Pau Hana | Island Lion

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World: Reggae Reggae: Reggae rock Moods: Mood: Upbeat
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Island Lion

by Pau Hana

On the edge Reggae rock influence with emphasis on vocals and Bass.
Genre: World: Reggae
Release Date: 

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  Song Share Time Download
1. Party Goin' On
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4:39 $0.99
2. No
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5:08 $0.99
3. Losing Control
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4:31 $0.99
4. Island Lion
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4:34 $0.99
5. She Was My Lady
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4:22 $0.99
6. Soia
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7:39 $0.99
7. Fight If We Must
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5:34 $0.99
8. Dippin' in the Lolo
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3:40 $0.99
9. In the Mood
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5:52 $0.99
10. My Queen
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3:58 $0.99
11. Three Plus Five
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4:07 $0.99
12. Feast or Famine
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4:44 $0.99
Available as MP3, MP3 320, and FLAC files.


Album Notes
Since 1997

1998 The group toured the pacific from Hawaii, Saipan, Palau,and Guam. They headlined the power 98 Birthday bash in Guam, where there was a record attendance of over 18,000 fans.

1999 The band was back in Saipan to headline the 4th of July Independence concert. That concert held over 23,000 islanders in one spot and is still one of the biggest concerts to date.

2000 Pau Hana was invited to play in Kona with other local groups and had a great time playing music, partying, and spreading the "aloha" spirit.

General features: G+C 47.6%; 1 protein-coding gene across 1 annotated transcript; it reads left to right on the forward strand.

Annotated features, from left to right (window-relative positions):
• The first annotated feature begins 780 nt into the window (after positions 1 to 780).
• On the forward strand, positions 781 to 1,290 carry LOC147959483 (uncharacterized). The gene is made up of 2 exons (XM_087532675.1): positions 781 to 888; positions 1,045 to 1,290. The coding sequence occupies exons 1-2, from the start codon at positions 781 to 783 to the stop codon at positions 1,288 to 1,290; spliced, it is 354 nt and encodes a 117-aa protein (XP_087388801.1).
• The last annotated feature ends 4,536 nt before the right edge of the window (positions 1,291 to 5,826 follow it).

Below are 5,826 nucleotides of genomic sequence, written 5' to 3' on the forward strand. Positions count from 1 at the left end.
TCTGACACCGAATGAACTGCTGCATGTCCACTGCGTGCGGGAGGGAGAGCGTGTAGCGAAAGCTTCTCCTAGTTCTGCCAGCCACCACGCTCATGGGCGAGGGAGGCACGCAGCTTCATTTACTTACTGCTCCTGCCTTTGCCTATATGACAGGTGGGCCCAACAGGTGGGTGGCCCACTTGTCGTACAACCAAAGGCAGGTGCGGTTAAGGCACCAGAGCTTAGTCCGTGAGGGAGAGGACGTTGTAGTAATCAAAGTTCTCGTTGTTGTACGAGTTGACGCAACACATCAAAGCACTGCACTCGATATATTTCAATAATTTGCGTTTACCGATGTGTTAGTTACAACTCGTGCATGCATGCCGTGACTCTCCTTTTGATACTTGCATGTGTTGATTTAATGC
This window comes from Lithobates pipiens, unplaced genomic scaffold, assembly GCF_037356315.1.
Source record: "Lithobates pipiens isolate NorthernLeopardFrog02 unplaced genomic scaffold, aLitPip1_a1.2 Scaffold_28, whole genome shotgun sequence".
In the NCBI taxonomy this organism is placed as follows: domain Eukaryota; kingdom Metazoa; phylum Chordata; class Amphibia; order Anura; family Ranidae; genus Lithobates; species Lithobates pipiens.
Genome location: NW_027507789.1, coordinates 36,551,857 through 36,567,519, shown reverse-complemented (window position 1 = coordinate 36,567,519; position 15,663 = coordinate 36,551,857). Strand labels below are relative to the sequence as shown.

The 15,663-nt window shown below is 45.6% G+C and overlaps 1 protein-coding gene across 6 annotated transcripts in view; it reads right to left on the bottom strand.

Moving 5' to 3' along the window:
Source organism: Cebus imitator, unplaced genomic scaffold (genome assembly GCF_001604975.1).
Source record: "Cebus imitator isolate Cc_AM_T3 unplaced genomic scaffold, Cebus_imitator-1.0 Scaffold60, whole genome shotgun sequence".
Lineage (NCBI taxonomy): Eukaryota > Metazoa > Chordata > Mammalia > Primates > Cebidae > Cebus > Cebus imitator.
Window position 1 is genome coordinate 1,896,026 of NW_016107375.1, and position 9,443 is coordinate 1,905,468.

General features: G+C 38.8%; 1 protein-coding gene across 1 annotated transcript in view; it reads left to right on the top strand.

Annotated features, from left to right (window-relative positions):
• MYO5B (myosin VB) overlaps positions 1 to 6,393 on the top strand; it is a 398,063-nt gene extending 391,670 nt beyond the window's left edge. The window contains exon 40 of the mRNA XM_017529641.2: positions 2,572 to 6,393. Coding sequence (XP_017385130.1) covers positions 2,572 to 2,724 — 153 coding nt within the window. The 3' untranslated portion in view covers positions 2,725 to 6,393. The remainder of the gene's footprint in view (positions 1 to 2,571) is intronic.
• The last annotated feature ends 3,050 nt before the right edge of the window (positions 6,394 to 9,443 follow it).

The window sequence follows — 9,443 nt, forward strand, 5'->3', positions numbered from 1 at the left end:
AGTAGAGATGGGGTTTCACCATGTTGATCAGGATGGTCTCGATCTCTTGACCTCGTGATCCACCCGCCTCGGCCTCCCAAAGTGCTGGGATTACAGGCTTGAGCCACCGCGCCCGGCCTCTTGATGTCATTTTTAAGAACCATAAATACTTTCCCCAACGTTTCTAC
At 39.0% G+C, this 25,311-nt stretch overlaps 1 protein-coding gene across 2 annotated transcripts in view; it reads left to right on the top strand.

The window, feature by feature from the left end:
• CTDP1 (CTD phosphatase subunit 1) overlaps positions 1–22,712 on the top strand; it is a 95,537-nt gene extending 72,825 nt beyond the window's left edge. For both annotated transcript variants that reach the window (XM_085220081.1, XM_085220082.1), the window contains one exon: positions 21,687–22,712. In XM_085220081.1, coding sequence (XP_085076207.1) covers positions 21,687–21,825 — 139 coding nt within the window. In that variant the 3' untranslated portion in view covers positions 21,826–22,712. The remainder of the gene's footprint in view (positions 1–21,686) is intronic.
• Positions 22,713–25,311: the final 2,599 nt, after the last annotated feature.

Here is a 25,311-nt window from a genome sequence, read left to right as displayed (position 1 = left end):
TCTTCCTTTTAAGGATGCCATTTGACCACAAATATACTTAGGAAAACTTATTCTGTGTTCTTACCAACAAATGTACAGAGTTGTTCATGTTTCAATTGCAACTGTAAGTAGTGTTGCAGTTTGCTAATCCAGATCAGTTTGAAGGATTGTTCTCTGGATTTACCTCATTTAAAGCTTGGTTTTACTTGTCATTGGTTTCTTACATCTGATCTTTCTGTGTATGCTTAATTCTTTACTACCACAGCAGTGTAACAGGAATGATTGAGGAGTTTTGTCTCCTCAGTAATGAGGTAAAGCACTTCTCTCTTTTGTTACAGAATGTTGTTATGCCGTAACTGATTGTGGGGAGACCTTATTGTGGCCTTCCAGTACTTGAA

2001 Pau Hana traveled regionally perfoming in Washington, Portland, Utah, Las Vegas, Northern California, and in their hometown of San Diego.

2002 The group finishes recording their 2nd album that is released one year later in 2003.

2003 Pau Hana music receives a cross over approval from non island communities. They play Earth Day In San Diego and many other events aside from polynesian shows. Along with top Jamaican acts Freddie McGregor, Lucky Dube, and Big Mountain’s front man Quino.

2004 Pau Hana performs for 10,000 people at the Waikiki Shell Ampitheater
Pau Hana's unique style has clearly given them their own identity in the polynesian community. They were invited to play one of Hawaii's biggest concerts that, for them, were a sort of homecoming. For so long their album has been ranked as one of the best selling in Hawaii, and now they have had the chance to thank their fans in the Islands personally.

Pau Hana Just released their 3rd CD, Island Lion, in 2006.


to write a review

John Book, Music For America

The musicianship makes up for some of the faults on this disc
In Hawai'i, reggae music is king, and it helped spawn the sub-genre known as Jawaiian music. Only a small handful of groups have managed to stay true to the reggae sounds of the late 60's and early 70's, and Pau Hana shows they have the potential to be a very good reggae group.